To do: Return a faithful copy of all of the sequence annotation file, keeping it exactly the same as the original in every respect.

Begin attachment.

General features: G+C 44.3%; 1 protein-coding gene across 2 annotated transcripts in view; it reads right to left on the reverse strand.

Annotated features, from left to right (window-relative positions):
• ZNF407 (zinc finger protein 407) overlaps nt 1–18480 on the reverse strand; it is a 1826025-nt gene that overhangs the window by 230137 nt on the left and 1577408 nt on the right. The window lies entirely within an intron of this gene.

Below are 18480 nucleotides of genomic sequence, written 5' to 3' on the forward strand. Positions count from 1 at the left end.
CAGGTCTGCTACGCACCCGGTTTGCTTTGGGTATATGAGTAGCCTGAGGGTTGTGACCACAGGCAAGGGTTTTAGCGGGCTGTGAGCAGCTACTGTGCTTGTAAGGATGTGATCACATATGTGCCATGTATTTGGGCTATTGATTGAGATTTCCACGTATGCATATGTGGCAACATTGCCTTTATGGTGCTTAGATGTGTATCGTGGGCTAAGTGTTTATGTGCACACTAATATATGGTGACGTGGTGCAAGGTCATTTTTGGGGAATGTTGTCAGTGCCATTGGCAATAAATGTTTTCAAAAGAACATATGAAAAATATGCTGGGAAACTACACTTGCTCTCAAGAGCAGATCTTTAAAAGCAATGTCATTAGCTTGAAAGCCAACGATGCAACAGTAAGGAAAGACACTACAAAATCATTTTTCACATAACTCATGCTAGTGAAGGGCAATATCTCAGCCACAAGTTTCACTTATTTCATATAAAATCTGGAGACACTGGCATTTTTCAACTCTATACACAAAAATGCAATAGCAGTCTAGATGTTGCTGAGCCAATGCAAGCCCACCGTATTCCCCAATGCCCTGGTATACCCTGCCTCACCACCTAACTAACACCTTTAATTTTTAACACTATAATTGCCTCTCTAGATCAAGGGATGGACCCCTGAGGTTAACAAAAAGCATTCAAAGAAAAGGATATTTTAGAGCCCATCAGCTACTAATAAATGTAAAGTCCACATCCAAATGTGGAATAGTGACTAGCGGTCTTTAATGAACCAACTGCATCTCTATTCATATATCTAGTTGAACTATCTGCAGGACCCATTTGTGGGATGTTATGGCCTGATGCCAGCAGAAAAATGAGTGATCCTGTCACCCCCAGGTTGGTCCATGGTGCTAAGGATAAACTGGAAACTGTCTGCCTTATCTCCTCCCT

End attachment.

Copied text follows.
General features: G+C 44.3%; 1 protein-coding gene across 2 annotated transcripts in view; it reads right to left on the reverse strand.

Annotated features, from left to right (window-relative positions):
• ZNF407 (zinc finger protein 407) overlaps nt 1–18480 on the reverse strand; it is a 1826025-nt gene that overhangs the window by 230137 nt on the left and 1577408 nt on the right. The window lies entirely within an intron of this gene.

Below are 18480 nucleotides of genomic sequence, written 5' to 3' on the forward strand. Positions count from 1 at the left end.
CAGGTCTGCTACGCACCCGGTTTGCTTTGGGTATATGAGTAGCCTGAGGGTTGTGACCACAGGCAAGGGTTTTAGCGGGCTGTGAGCAGCTACTGTGCTTGTAAGGATGTGATCACATATGTGCCATGTATTTGGGCTATTGATTGAGATTTCCACGTATGCATATGTGGCAACATTGCCTTTATGGTGCTTAGATGTGTATCGTGGGCTAAGTGTTTATGTGCACACTAATATATGGTGACGTGGTGCAAGGTCATTTTTGGGGAATGTTGTCAGTGCCATTGGCAATAAATGTTTTCAAAAGAACATATGAAAAATATGCTGGGAAACTACACTTGCTCTCAAGAGCAGATCTTTAAAAGCAATGTCATTAGCTTGAAAGCCAACGATGCAACAGTAAGGAAAGACACTACAAAATCATTTTTCACATAACTCATGCTAGTGAAGGGCAATATCTCAGCCACAAGTTTCACTTATTTCATATAAAATCTGGAGACACTGGCATTTTTCAACTCTATACACAAAAATGCAATAGCAGTCTAGATGTTGCTGAGCCAATGCAAGCCCACCGTATTCCCCAATGCCCTGGTATACCCTGCCTCACCACCTAACTAACACCTTTAATTTTTAACACTATAATTGCCTCTCTAGATCAAGGGATGGACCCCTGAGGTTAACAAAAAGCATTCAAAGAAAAGGATATTTTAGAGCCCATCAGCTACTAATAAATGTAAAGTCCACATCCAAATGTGGAATAGTGACTAGCGGTCTTTAATGAACCAACTGCATCTCTATTCATATATCTAGTTGAACTATCTGCAGGACCCATTTGTGGGATGTTATGGCCTGATGCCAGCAGAAAAATGAGTGATCCTGTCACCCCCAGGTTGGTCCATGGTGCTAAGGATAAACTGGAAACTGTCTGCCTTATCTCCTCCCT